Great Moments with Mr. Lincoln returns tomorrow to Disneyland's Main Street Opera House, as Disney replaces the world's first audio-animatronic human character with the first of its next generation of animatronic figures.
This new Mr. Lincoln is based not upon the hydraulic technology that powered all animatronic figures from the original Mr. Lincoln through today's characters. Instead, it's based on a new electronic model, one that allows Disney's Imagineers to construct more realistic human forms from the skeletal level, explained Disney Imagineering Executive Vice President Scott Trowbridge.
I asked Trowbridge and Imagineering Senior VP Tony Baxter to explain what this new technology will allow Disney to do with theme park storytelling. (Your new buzzword is "autonomatronics." And don't miss Baxter's wish to see a new generation Indy in the Indiana Jones Adventure ride, either.)
As for Mr. Lincoln himself, the newly designed show jettisons the binaural gimmickry of the 2001 version, which was replaced in 2005 by the "Disneyland: The First 50 Magical Years" film, with Steve Martin. We're back to a modified version of the pre-2001 Mr. Lincoln show, with narration by Paul Frees and Lincoln's voice again performed by Royal Dano.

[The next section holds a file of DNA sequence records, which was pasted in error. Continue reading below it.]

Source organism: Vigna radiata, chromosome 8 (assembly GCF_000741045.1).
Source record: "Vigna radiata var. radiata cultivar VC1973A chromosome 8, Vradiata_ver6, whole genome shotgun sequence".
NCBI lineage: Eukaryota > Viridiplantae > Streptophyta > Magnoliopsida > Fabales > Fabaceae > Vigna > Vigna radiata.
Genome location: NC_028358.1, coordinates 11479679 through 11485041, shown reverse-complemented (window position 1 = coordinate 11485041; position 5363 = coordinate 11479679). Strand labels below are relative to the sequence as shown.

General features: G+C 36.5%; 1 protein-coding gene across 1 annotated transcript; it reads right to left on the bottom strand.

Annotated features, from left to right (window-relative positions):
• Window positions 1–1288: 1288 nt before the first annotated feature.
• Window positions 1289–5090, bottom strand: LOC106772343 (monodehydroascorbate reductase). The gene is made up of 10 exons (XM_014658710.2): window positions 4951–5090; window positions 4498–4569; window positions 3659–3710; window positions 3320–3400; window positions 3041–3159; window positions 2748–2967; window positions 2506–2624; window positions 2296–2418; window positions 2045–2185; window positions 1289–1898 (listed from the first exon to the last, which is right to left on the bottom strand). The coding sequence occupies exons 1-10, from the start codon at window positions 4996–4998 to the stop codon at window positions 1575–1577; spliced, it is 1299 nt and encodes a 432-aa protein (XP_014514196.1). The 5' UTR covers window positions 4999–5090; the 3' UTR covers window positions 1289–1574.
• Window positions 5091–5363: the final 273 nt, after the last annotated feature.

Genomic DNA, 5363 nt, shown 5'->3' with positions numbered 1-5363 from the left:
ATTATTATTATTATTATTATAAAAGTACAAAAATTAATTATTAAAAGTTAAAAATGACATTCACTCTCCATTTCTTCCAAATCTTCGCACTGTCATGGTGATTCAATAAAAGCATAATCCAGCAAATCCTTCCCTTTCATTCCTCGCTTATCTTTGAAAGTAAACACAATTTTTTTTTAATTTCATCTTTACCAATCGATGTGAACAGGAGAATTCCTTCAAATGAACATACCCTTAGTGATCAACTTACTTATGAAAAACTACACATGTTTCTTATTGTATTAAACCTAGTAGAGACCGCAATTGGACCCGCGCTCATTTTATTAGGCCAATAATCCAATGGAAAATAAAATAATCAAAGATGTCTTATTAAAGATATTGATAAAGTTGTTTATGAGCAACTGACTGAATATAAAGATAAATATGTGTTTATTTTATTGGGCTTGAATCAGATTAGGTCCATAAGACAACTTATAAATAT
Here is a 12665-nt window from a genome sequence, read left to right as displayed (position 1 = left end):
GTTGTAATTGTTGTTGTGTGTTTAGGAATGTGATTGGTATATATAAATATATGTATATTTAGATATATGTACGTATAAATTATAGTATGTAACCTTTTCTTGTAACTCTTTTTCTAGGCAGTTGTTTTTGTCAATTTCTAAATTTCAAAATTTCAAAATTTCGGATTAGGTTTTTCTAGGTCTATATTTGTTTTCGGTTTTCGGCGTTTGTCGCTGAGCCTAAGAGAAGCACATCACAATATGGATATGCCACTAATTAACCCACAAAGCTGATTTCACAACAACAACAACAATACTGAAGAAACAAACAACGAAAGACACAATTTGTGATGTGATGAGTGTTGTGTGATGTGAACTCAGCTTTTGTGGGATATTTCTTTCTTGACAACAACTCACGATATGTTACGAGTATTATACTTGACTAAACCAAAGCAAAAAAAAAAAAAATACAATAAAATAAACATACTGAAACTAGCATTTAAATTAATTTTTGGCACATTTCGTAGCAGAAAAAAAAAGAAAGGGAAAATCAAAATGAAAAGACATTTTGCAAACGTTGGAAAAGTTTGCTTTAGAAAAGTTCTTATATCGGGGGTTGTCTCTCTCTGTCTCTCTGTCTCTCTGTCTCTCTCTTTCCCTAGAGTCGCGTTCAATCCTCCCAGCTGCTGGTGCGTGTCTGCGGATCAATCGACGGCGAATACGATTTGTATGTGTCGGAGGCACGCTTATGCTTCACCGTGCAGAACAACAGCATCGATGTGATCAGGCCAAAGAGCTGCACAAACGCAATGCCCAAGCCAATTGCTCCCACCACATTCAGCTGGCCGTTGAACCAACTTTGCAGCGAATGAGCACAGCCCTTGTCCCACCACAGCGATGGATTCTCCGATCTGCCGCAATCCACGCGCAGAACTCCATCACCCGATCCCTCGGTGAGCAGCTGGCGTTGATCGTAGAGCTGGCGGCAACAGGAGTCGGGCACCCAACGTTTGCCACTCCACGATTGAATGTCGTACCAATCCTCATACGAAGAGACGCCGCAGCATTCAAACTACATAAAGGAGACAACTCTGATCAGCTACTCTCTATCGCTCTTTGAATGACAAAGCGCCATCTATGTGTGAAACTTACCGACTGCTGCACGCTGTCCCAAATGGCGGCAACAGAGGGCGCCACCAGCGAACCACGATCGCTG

In doing research for the show, Imagineers found forgotten studio recordings of Dano's vocal performance, allowing them to replace the previous audio track with a much cleaner version, Baxter said. Indeed, the audio in the show sounds crisper than I've ever heard it. A new digital projection system also displays the filmed prologue to Mr. Lincoln's appearance in vivid color and sharp contrast.
Imagineers have better captured the asymmetry of Lincoln's face and body in this newest figure. Lincoln furrows his brow, wrinkling the skin above his nose. His eyes twitch and eyelids droop. As Baxter and Trowbridge promised, this new Lincoln offers a greater range of facial expression than ever accomplished before with an animatronic figure.
Not yet realized, though, is convincingly lifelike oral articulation. No, a deaf person could not read Lincoln's lips. The lip and tongue movement that would allow that level of detail appear to remain a step beyond current technology. Yet Lincoln remains the strongest step yet toward the ideal of a full articulated human replica.
And let's not forget to celebrate the return of this poignant take on Lincoln's life and the American Civil War. Buddy Baker's score, incorporating music from both previous versions of the show and Epcot's American Adventure, musically sets the stage for Lincoln's appearance, animating the still photos and paintings that precede him.Tweet
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